The Swiss Alps 100 was one of my main goals for 2021 (see my race calendar here). I was very excited about doing my first 100 mile race since the Susitna 100 in 2011 and the area where the race is held is absolutely beautiful so I was looking forward to running near the Aletsch glacier.
My training for the race went well, I had run some good races and achieved some good performances this summer, and I spent four days learning the route in July. Before the race I felt like I had considered almost everything and I had high expectations of racing to the best of my ability and getting a solid result. Unfortunately that's not what happened on the day of the race.
What went wrong?
In the first few hours of the race I was in a good position and running well. I was ahead of my race plan, but I was feeling good. I was eating my nutrition, holding back a little on the climbs and I wasn't getting too distracted or forced to run a different pace by the other runners around me.
However, I did feel like it was a very hot day. We had had a cool summer and when I did the course reconnaissance in July it was raining every day so the contrast to that was noticeable. I started to adapt my race plan from the second checkpoint. I was drinking an extra 500ml of water in every checkpoint. I was also picking up extra water at every tap or fountain along the way and wetting my clothing and hat in every stream I crossed. Gradually I could no longer keep myself cool and it felt like I couldn't drink enough to stay hydrated.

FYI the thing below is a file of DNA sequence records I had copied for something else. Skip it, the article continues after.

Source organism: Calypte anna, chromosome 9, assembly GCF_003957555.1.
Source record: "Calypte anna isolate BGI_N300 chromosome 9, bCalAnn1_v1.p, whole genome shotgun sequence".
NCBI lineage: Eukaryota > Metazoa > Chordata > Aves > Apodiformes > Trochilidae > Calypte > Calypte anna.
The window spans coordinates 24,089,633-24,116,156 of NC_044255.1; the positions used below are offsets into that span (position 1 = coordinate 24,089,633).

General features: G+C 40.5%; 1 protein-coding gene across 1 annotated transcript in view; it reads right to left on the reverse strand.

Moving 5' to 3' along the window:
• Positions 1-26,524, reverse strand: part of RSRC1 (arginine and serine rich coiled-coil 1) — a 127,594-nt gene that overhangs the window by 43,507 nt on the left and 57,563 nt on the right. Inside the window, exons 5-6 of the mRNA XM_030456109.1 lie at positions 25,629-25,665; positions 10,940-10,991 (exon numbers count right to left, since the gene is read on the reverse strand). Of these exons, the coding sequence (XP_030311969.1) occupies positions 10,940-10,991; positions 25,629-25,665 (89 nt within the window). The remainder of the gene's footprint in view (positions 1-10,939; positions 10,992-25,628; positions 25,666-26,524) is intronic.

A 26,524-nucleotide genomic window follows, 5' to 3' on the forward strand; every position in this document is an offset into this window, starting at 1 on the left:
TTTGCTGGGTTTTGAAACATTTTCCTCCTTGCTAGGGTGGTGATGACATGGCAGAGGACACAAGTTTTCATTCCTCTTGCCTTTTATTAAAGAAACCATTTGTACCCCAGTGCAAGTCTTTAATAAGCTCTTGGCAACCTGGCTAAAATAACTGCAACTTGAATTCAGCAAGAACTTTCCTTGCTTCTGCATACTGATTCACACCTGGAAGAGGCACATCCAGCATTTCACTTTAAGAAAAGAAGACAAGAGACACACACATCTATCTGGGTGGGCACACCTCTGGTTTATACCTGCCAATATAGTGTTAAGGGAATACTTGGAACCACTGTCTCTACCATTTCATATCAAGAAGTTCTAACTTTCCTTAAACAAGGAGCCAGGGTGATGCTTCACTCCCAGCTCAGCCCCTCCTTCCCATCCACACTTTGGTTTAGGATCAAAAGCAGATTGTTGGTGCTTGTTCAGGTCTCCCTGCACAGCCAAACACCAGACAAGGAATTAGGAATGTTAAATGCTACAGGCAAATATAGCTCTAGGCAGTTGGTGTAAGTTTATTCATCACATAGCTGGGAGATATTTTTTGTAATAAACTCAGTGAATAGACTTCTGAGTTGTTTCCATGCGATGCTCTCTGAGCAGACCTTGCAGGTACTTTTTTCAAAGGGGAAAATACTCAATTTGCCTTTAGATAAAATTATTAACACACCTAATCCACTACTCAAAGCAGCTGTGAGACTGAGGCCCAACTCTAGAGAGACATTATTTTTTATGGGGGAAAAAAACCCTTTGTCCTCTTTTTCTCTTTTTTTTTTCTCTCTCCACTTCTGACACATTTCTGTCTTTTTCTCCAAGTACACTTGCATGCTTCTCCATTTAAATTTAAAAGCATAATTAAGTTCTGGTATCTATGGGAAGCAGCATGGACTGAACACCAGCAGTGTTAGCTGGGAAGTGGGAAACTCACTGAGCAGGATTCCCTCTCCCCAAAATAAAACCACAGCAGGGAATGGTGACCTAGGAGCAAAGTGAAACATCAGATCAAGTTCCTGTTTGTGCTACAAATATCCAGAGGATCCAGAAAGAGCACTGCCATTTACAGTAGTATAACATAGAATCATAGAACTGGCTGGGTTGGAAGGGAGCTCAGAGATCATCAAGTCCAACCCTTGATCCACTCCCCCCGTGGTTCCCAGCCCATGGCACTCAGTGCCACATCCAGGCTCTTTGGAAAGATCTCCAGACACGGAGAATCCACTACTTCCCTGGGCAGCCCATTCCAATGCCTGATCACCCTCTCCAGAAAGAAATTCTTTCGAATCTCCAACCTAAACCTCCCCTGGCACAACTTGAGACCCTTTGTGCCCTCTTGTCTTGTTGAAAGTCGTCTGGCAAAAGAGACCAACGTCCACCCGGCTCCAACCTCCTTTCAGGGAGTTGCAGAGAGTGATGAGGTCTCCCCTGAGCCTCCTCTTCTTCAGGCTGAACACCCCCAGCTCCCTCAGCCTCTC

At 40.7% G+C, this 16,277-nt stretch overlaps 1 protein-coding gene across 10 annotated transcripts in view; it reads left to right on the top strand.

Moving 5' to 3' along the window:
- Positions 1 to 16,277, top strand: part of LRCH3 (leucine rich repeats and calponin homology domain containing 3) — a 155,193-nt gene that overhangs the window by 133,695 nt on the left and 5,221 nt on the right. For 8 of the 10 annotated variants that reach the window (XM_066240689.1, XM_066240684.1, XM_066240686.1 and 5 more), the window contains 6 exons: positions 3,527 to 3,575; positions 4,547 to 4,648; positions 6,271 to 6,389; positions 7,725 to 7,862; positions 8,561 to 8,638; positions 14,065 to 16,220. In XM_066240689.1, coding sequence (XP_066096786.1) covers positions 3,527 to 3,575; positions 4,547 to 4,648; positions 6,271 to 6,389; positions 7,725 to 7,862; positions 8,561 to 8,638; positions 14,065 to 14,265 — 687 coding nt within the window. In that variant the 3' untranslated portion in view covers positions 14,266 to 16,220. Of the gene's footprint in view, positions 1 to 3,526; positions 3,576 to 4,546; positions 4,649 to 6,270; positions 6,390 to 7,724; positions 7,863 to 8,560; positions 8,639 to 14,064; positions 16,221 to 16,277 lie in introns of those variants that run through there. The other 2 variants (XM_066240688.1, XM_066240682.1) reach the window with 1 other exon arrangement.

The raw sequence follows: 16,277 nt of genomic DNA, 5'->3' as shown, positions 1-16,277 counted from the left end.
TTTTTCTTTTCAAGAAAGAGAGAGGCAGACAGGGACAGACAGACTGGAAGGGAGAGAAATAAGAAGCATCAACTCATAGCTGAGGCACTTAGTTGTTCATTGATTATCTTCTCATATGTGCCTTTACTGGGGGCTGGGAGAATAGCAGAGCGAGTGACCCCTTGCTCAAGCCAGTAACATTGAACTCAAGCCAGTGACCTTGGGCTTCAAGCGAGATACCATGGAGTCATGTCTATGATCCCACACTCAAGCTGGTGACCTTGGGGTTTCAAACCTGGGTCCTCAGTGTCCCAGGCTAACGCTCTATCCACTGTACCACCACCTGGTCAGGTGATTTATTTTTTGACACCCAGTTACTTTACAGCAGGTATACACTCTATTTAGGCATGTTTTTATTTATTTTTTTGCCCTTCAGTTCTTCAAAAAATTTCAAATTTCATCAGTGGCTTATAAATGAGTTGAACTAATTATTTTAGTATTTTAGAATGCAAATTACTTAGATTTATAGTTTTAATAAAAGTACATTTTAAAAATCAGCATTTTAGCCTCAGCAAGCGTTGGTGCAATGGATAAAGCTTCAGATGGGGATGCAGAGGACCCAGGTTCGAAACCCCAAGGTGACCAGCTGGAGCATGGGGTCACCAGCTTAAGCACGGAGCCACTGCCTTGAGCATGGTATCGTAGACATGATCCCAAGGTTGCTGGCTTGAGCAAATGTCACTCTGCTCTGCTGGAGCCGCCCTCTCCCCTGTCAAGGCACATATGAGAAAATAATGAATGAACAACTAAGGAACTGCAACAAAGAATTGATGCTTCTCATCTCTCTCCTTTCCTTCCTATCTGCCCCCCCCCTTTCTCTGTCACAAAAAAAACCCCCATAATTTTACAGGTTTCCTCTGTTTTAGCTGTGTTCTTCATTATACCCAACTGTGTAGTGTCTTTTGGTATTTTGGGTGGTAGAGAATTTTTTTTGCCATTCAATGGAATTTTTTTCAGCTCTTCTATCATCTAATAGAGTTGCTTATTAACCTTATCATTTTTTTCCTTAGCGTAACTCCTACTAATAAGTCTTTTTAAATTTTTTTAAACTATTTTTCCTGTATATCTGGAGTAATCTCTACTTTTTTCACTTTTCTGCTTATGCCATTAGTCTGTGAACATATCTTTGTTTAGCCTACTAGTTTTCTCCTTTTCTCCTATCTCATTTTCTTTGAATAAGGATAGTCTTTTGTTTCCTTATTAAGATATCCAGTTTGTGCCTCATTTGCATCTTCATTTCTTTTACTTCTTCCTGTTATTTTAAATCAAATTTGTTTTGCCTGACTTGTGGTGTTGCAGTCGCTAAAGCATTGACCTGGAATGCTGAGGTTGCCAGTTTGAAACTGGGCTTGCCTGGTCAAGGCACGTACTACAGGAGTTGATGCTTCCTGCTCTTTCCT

By the time I reached about 70km later in the afternoon I was starting to get a little dizzy and clumsy along with feeling extremely hot and dehydrated. I found myself kicking rocks and having small stumbles that sometimes happen when I'm very tired at the end of long races. Despite stopping and getting a lot of help and encouragement from V, I was concerned that going into the second half of the race and also into the night in that condition was not safe.
I decided to stop at Reckingen even though I was in third place. It was a difficult decision, however, I know it was the right decision after having some time to reflect.
What did I learn?
The first thing that I'll take away from this race is a renewed respect for how complicated and uncertain ultramarathons are. Even though I felt like I had prepared well - for the distance, for running at night, for the altitude, for the nutritional demands of the race - I was not prepared for an unexpected environmental factor. We had a cool summer and then the two hottest days of the year fell over the days for the race and I was not ready for that. My lesson is to be ready to accept and adapt (to a greater extent) to what is happening around me and to adjust my own efforts more effectively.
The second thing I'll take away from the experience is to be prepared for a whole range of environmental conditions. I have created a hot weather protocol, a cold weather protocol, and a cold weather protocol that I can implement if those conditions arise. While it's a small change, it's reassuring and easy to implement. The hot weather protocol for example includes having an ice hat, arm coolers, extra ice, salty hydration drinks and cold spray available to use in aid stations and to take with me to stay cool. [I implemented the hot weather protocol already in my race at ChaChaCha Trail.]
The final thought from this race is the acceptance of an old lesson: progress is not linear. No matter how carefully I prepared for the season and prepared for this race in particular, the outcome was never guaranteed and that's ok. I still improved as an athlete and I can take forward with me.
Race result13 August 2021
Mate, the fact you even running 160km is victory. Confirm you the Daniel Rowland from Bulawayo?
Hi Mathew, thanks for the comment and kind words. Yes - I'm from Bulawayo. All the best.
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